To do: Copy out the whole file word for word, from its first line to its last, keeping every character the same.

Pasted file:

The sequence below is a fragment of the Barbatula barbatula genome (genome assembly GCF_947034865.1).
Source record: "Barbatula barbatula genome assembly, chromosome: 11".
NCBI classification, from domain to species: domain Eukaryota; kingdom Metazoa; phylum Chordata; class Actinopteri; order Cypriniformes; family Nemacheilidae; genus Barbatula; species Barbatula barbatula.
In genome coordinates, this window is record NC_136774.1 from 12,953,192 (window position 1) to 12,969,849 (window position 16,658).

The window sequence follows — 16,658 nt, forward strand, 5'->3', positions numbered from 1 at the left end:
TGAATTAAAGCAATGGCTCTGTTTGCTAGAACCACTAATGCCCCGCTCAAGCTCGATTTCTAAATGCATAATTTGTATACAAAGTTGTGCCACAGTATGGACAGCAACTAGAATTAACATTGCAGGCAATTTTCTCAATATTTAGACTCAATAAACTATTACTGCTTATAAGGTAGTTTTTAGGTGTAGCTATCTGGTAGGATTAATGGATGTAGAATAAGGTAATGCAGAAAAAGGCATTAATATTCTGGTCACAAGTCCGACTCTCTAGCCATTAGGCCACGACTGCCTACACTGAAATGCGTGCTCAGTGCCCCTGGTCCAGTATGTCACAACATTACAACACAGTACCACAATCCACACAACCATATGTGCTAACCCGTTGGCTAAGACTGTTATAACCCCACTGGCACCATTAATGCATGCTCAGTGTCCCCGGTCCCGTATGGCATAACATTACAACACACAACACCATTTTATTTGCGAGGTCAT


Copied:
The sequence below is a fragment of the Barbatula barbatula genome (genome assembly GCF_947034865.1).
Source record: "Barbatula barbatula genome assembly, chromosome: 11".
NCBI classification, from domain to species: domain Eukaryota; kingdom Metazoa; phylum Chordata; class Actinopteri; order Cypriniformes; family Nemacheilidae; genus Barbatula; species Barbatula barbatula.
In genome coordinates, this window is record NC_136774.1 from 12,953,192 (window position 1) to 12,969,849 (window position 16,658).

The window sequence follows — 16,658 nt, forward strand, 5'->3', positions numbered from 1 at the left end:
TGAATTAAAGCAATGGCTCTGTTTGCTAGAACCACTAATGCCCCGCTCAAGCTCGATTTCTAAATGCATAATTTGTATACAAAGTTGTGCCACAGTATGGACAGCAACTAGAATTAACATTGCAGGCAATTTTCTCAATATTTAGACTCAATAAACTATTACTGCTTATAAGGTAGTTTTTAGGTGTAGCTATCTGGTAGGATTAATGGATGTAGAATAAGGTAATGCAGAAAAAGGCATTAATATTCTGGTCACAAGTCCGACTCTCTAGCCATTAGGCCACGACTGCCTACACTGAAATGCGTGCTCAGTGCCCCTGGTCCAGTATGTCACAACATTACAACACAGTACCACAATCCACACAACCATATGTGCTAACCCGTTGGCTAAGACTGTTATAACCCCACTGGCACCATTAATGCATGCTCAGTGTCCCCGGTCCCGTATGGCATAACATTACAACACACAACACCATTTTATTTGCGAGGTCAT